But this year the city may finally have turned a corner. In the past nine months alone New York has witnessed the unveiling of nearly half a dozen major architectural landmarks. Frank Gehry’s headquarters for IAC/InterActiveCorp along the West Side Highway, Jean Nouvel’s luxury residential building in SoHo, Bernard Tschumi’s Blue Building apartments on the Lower East Side and Renzo Piano’s tower for The New York Times may not rank as these architects’ greatest works. But they are serious architecture nonetheless, in an abundance the city hasn’t seen in decades.

And they will soon be joined by some outright gems. Ground has been broken on Mr. Gehry’s Beekman Tower, whose crinkly, titanium facade will rise more than 70 stories over downtown; Mr. Nouvel’s 75-story luxury tower next to the Museum of Modern Art in Midtown promises to be the most mesmerizing addition to the skyline since the Chrysler Building in 1930.

What is more, this flowering was complemented by some architecture exhibitions with provocative subject matter and fine scholarship, defying the common wisdom that architecture’s popular appeal in mainstream culture is somehow a sign of its growing superficiality. A Gordon Matta-Clark retrospective at the Whitney Museum and “Piranesi as Designer,” an elegant little show at the Cooper-Hewitt, showed that architecture’s current obsession with deep psychological forces is part of a historical continuum.

The Museum of Modern Art’s architecture and design department meanwhile seems to have new energy now that Barry Bergdoll has taken over as chief curator. In July it opened the hauntingly gorgeous “Lost Vanguard: Soviet Modernist Architecture, 1922-32,” documenting the decay of buildings from one of the most vibrant periods in 20th-century architecture.

But the revelation of 2007 was “Robert Moses and the Modern City,” staged concurrently at the Queens Museum of Art, the Museum of the City of New York and the Miriam and Ira D. Wallach Art Gallery at Columbia University. A complex portrait of the man who ruled New York’s urban development for more than half a century, the show made a strong case that Moses’ vast infrastructure and slum clearance projects were a nuanced mix of good and bad, as opposed to the outright evil depicted in other accounts. By invoking his legacy, the show raised pointed questions about today’s planning strategies, especially the government’s diminished role in shaping the public realm.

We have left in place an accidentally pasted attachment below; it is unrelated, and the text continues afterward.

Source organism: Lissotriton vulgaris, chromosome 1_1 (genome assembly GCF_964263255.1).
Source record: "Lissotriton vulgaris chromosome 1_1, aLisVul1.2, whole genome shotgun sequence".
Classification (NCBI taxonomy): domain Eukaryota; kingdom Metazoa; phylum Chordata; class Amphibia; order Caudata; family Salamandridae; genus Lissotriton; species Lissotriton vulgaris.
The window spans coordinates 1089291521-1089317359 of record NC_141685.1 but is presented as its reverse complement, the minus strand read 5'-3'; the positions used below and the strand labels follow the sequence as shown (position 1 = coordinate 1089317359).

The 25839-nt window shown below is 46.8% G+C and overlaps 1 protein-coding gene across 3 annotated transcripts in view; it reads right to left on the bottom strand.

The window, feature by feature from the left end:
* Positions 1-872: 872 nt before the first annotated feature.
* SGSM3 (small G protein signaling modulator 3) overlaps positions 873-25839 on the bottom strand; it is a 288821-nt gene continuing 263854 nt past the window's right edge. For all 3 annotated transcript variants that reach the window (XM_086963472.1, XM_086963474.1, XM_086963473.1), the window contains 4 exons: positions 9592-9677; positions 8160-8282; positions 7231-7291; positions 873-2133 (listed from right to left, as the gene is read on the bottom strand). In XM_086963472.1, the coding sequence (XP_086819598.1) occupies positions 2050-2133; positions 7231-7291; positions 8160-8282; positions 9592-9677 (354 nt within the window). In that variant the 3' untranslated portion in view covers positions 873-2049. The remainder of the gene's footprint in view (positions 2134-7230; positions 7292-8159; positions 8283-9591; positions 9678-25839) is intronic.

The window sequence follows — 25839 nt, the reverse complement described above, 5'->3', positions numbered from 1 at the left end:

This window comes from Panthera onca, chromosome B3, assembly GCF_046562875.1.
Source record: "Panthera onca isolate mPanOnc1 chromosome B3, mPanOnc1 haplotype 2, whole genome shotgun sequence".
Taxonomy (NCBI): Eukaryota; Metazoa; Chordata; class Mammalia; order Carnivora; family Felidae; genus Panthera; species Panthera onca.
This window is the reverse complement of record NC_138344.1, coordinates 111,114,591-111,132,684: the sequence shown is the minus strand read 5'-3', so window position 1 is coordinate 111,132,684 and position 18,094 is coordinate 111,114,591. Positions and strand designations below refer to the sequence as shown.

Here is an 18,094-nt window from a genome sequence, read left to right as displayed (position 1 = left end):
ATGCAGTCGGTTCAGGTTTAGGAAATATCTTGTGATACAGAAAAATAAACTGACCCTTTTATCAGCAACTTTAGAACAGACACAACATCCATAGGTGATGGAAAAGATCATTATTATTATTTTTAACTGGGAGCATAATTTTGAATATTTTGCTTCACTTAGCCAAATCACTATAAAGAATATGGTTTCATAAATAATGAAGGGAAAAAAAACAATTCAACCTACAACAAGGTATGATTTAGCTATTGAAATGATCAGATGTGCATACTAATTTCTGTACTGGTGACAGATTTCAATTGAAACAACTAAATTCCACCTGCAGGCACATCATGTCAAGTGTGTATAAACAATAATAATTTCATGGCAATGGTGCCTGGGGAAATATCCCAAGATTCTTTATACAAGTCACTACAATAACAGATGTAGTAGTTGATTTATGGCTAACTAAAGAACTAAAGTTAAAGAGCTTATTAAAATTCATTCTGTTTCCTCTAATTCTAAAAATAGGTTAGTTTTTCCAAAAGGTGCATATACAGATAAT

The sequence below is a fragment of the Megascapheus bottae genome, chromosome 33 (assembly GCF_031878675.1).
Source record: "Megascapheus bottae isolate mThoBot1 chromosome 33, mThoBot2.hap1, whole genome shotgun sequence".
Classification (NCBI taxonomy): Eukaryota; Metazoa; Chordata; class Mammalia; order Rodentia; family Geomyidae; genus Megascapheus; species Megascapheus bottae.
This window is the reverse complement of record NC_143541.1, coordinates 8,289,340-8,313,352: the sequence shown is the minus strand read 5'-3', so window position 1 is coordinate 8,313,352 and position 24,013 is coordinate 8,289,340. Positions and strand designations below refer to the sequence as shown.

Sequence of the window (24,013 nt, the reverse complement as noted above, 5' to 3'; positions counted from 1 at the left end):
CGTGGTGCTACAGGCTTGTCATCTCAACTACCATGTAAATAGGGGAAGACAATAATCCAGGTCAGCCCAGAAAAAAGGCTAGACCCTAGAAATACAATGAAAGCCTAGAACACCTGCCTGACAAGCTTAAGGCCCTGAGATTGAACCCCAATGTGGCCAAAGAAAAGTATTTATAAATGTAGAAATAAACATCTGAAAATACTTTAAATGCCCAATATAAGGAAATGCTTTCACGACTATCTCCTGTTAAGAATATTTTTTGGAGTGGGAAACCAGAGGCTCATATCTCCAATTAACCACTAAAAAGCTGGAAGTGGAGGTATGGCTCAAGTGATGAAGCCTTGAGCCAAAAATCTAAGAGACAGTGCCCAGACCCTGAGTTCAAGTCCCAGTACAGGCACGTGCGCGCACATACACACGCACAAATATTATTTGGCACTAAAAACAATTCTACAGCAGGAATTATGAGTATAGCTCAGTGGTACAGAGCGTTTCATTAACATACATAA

Like most fairy tales New York’s embrace of architecture has a dark side. If many of these shows pointed up our rich architectural past, they also served to remind us that the majority of today’s projects serve the interests of a small elite. And this trend is not likely to change any time soon. The slow death of the urban middle class, the rise of architecture as a marketing tool, the overweening influence of developers — all have helped to narrow architecture’s social reach just as it begins to recapture the public imagination. From this perspective the wave of gorgeous new buildings can be read as a mere cultural diversion.

Additionally, New York is about to embark on a handful of vast developments that could alter its character more than any projects since the 1960s. Twenty-five million square feet of commercial space is planned for Midtown. Madison Square Garden and the woeful Knicks may relocate to the site of the James A. Farley Post Office building, which was supposed to be a grand site for a new Penn Station. An enormous expansion of the Columbia University campus into Harlem has enraged local residents. And let’s not forget ground zero, a black hole of political posturing, cynical real estate deals and outright stupidity.

To date, there is little sign that intelligent design will play a major role in any of those projects. On the contrary, every revision heightens our creeping awareness that when serious money is at stake, business will be as usual.

But it’s the holidays. Cheer up. Drink some eggnog. There will be plenty to worry about in the new year.
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  #252  
Old Posted Dec 27, 2007, 12:41 AM
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Two observations on that Ourosoff piece:

--His snub of R.A.M. Stern by refusing to even mention him is biting.

--I don't know if he intended it or not, but he snubbed his homeboy Renzo Piano in that last paragraph about "intelligent design," since Piano is the lead architect on the Columbia expansion. Maybe he wasn't aware?